When Warren Zevon disclosed a year ago that he was dying of lung cancer, the title track on his latest album — ”My Ride’s Here,” in which he awaits the arrival of a hearse — seemed like a spooky coincidence. Or it would have, anyway, were it not for the fact that Zevon had spent his whole career writing about death and dying. His preceding album, after all, had been called Life’ll Kill Ya; his first solo one was Wanted Dead or Alive. In between had come jaunty ditties with titles like ”I’ll Sleep When I’m Dead” and ”Things to Do in Denver When You’re Dead.”
Zevon had a dark streak, but not a mean one, and it was matched by a barely concealed sentimental streak. ”He had this dark view of the world, but what drew people close to him was that all of this darkness and morbidity came from an intense vulnerability,” says Merle Ginsberg, Zevon’s girlfriend in the mid-’80s. Indeed, the other topic that obsessed him — the only one that he wrote about as often as death — was heartbreak, his approach to which is best summarized by the song title ”If You Won’t Leave Me I’ll Find Somebody Who Will.”
These preoccupations didn’t exactly endear Zevon to a mass audience. His sales peaked early in his career, with 1978’s Excitable Boy, featuring the Top 40 single ”Werewolves of London.” But he did attract a loyal cadre of influential fans that included everyone from Linda Ronstadt (who had a hit with his ”Poor Poor Pitiful Me”) to Martin Scorsese (who put ”Werewolves” to memorable use in The Color of Money) to David Letterman (who often had Zevon sit in with the band and devoted a full hour to him last October).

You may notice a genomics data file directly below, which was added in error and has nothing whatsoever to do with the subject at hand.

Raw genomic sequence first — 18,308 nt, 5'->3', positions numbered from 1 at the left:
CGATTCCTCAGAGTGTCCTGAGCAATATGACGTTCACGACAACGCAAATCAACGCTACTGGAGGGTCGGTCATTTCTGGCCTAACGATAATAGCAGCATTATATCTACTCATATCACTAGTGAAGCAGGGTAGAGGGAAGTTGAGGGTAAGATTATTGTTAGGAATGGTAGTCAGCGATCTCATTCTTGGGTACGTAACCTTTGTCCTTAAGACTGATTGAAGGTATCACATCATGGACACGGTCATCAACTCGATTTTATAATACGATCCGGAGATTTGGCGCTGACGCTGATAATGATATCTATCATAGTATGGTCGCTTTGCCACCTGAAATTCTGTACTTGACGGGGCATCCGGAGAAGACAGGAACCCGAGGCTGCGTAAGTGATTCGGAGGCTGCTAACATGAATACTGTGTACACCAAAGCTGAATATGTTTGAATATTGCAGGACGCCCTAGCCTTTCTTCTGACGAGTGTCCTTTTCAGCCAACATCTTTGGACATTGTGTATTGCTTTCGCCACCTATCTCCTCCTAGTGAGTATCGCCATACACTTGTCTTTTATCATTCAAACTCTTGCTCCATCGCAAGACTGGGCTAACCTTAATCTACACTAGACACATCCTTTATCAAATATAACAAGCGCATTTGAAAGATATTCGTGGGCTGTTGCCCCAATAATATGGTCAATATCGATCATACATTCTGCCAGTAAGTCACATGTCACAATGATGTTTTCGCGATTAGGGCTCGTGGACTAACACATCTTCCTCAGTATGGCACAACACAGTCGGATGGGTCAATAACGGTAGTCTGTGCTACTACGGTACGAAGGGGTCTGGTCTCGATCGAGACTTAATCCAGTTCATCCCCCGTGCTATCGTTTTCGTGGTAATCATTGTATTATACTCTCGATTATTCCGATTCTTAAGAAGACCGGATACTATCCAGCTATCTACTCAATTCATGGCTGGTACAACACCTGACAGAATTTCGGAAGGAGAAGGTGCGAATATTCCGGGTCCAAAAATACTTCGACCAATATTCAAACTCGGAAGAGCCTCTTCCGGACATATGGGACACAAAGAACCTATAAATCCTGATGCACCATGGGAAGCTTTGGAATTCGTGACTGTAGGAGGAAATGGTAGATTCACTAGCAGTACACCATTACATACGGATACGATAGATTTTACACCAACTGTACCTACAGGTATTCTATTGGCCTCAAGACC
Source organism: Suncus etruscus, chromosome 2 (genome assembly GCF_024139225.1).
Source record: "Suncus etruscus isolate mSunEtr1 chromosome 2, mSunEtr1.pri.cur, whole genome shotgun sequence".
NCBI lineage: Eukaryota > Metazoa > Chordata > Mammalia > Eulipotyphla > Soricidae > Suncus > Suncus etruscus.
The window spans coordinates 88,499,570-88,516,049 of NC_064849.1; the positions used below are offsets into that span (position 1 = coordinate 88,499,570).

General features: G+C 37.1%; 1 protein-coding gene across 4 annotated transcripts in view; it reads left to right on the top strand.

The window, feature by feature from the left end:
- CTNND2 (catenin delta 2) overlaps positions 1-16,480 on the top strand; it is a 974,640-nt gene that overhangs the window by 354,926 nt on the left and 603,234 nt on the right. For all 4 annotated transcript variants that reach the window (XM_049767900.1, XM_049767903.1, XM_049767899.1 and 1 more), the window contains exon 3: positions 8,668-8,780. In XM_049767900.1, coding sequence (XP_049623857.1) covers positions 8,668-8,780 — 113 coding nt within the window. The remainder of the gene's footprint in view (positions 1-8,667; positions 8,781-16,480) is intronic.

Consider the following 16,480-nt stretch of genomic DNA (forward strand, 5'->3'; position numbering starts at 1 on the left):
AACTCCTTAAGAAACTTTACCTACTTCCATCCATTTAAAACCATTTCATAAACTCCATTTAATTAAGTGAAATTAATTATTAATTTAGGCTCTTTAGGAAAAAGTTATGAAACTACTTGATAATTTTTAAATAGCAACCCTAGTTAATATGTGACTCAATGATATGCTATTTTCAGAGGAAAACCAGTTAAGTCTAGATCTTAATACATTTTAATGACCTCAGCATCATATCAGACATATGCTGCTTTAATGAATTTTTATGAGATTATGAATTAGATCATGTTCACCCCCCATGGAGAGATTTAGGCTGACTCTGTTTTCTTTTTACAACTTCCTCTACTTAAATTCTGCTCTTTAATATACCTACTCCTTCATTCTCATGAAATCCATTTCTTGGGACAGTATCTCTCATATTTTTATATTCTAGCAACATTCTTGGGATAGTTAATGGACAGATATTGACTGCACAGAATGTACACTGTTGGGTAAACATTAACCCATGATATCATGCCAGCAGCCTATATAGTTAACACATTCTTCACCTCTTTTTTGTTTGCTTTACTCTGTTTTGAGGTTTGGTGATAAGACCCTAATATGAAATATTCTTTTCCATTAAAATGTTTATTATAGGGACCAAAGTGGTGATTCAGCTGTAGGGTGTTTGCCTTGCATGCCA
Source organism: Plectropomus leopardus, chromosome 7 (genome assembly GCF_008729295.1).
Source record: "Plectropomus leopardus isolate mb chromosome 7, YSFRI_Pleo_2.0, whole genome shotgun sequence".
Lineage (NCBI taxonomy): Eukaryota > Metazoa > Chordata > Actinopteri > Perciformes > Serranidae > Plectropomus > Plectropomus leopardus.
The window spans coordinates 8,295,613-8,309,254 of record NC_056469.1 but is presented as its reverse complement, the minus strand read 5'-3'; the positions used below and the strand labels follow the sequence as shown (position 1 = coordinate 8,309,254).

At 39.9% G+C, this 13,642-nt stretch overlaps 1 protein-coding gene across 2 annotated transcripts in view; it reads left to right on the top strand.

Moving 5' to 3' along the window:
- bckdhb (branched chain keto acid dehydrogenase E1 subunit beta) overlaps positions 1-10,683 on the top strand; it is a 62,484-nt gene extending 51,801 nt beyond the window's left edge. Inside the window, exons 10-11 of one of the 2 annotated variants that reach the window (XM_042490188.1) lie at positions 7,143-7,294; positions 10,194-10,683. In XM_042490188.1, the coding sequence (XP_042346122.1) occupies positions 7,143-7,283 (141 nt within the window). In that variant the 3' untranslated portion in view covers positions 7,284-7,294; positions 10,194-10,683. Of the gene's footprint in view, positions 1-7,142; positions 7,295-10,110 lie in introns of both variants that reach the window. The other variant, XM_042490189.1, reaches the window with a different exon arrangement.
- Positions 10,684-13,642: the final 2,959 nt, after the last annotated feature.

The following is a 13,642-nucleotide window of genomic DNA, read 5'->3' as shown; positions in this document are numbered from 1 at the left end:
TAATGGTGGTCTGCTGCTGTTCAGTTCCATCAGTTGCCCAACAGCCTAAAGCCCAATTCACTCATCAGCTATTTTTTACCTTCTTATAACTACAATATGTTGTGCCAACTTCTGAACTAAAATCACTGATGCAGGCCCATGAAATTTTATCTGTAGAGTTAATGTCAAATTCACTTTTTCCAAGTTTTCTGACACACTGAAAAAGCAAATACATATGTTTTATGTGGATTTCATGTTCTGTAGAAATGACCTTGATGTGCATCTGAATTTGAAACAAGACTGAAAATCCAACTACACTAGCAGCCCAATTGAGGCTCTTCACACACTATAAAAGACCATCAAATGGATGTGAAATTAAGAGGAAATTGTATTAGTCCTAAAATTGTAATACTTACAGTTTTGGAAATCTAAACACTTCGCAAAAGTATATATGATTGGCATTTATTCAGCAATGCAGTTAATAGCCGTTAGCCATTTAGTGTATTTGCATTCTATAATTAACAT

Alcoholism nearly derailed his career in the late 1970s, and despite regaining his sobriety and releasing some of his best work in the ’80s and ’90s, Zevon saw his sales narrowed to a core of devotees; after his 1995 release, Mutineer, underperformed, he spent five years without a record label. He called the album’s title song ”a gesture of appreciation and affection to my fans, none of whom bought the record.”
In his final year, he recorded a valedictory album, The Wind, which was released three weeks ago to rave reviews and Zevon’s best sales in decades. The songs on The Wind showcase Zevon’s dry wit, but they also vibrate with affection for the friends and family to whom he’s bidding goodbye. The songs he wrote may have been about death and heartbreak, but to stop there would be misleading. His true subjects were life and love, and if he tended to focus on the end of each, it was only because he knew that both are fleeting, and precious.
— Tim Carvell
1980 Bad Luck Streak in Dancing School Best is ”Play It All Night Long,” a blistering parody of Lynyrd Skynyrd’s Southern-fried anthem ”Sweet Home Alabama.”
1987 Sentimental Hygiene A sober Zevon reflects on the damage he’s done and begs forgiveness, with assistance from Bob Dylan, Neil Young, and R.E.M.